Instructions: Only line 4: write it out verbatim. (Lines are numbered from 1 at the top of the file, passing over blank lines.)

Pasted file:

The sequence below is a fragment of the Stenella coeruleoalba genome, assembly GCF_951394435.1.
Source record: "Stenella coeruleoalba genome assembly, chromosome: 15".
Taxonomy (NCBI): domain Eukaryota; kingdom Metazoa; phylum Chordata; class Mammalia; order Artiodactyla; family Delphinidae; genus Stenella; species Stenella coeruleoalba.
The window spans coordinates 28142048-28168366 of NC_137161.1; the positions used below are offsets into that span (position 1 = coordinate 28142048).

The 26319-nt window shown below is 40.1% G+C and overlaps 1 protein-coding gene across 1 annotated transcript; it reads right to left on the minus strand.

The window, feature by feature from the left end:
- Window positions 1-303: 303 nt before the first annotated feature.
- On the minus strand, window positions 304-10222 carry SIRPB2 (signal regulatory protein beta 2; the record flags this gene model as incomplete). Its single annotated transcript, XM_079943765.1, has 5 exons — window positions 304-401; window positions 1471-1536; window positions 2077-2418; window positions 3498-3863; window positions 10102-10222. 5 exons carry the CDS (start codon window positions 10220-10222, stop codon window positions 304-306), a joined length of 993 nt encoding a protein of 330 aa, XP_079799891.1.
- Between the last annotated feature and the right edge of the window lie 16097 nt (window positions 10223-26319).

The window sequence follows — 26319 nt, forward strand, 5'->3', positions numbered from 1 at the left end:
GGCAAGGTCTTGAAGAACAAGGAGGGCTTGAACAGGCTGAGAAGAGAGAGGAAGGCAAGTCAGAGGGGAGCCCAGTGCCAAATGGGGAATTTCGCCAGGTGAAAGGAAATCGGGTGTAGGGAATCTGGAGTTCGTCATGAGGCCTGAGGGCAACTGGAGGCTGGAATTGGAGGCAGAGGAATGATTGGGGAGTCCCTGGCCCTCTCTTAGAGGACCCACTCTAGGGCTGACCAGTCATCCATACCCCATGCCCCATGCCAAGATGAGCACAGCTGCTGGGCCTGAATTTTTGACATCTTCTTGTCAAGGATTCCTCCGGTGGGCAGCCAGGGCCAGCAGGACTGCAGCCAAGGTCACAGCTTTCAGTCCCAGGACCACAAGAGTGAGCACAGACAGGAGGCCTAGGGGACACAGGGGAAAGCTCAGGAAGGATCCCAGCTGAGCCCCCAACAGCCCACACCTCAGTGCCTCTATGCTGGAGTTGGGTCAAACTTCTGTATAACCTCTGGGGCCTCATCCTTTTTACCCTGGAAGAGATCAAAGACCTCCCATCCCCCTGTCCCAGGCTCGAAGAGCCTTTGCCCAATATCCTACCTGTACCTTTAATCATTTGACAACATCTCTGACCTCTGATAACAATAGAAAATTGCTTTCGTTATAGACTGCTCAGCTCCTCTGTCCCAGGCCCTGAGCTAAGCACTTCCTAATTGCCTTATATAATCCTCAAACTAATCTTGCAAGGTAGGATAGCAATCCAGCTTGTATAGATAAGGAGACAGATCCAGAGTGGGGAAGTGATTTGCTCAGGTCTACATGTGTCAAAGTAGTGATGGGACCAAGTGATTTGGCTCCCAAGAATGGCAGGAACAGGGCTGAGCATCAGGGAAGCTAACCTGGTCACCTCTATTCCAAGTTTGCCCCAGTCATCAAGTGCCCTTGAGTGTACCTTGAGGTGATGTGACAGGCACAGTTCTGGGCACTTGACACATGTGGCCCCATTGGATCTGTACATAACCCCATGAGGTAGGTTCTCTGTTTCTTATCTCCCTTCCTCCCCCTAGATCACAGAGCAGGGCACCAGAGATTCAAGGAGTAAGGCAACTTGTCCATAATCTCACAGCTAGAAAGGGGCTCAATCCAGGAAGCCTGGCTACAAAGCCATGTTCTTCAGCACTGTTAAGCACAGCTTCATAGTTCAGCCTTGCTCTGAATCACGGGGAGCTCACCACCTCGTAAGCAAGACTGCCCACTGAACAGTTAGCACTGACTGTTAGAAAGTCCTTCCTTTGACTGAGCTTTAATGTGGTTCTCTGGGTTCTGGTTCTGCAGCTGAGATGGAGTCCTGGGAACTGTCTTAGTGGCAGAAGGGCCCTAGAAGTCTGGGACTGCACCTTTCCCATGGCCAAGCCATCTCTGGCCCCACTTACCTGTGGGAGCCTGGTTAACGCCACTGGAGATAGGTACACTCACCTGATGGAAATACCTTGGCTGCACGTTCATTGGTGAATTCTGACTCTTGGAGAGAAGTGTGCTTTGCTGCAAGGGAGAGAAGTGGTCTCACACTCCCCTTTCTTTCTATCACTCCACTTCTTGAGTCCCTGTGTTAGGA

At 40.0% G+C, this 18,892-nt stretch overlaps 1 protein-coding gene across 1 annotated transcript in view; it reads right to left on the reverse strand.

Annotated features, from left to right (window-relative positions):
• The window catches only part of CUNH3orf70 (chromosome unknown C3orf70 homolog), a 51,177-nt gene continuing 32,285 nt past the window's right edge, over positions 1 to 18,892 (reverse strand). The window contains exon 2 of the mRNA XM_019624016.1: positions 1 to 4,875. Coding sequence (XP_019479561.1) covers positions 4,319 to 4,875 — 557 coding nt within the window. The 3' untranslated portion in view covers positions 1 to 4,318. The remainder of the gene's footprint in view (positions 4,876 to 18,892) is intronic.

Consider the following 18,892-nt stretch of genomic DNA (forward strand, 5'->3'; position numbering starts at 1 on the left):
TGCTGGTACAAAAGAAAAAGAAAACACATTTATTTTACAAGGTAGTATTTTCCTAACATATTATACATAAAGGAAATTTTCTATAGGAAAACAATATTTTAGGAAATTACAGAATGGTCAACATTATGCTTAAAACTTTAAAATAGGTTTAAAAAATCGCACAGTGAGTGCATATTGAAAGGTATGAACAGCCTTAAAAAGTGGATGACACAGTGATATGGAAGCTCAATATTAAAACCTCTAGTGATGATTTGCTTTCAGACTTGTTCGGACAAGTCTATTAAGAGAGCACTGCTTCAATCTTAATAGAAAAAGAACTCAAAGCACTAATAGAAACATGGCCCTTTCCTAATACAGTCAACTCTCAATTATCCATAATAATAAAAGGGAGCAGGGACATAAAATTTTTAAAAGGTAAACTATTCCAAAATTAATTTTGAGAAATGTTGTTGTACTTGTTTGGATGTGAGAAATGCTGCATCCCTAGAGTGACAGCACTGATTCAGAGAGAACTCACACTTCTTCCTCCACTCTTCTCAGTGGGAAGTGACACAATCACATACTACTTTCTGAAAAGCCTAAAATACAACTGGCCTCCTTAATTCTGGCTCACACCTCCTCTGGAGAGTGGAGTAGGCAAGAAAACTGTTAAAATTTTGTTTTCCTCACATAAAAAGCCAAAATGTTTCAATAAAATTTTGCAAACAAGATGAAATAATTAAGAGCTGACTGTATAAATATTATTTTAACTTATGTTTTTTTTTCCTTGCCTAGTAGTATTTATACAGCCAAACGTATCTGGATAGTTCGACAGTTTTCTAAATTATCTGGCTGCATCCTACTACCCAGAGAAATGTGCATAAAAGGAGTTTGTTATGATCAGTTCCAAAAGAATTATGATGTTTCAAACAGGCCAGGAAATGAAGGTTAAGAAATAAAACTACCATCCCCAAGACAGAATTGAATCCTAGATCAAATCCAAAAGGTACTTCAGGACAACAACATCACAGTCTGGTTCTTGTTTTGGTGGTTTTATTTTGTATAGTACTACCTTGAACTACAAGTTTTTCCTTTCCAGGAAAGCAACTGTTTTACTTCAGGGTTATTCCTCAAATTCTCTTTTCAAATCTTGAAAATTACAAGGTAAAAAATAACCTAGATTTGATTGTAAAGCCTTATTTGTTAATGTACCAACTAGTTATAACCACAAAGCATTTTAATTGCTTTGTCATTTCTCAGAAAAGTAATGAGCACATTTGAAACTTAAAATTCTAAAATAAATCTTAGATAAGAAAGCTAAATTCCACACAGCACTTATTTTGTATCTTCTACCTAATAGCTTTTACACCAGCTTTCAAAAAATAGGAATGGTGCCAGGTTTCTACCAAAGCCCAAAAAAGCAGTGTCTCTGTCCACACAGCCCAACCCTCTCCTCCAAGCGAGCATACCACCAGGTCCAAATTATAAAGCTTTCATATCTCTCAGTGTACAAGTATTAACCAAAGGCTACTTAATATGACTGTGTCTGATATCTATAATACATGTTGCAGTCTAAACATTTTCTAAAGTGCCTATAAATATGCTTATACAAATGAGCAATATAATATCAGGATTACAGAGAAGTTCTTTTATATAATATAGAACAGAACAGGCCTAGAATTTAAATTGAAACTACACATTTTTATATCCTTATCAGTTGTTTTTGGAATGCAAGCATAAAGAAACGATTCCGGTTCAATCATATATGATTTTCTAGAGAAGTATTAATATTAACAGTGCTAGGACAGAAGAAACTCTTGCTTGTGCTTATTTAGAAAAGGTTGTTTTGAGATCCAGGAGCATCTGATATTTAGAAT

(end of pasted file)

The window spans coordinates 28142048-28168366 of NC_137161.1; the positions used below are offsets into that span (position 1 = coordinate 28142048).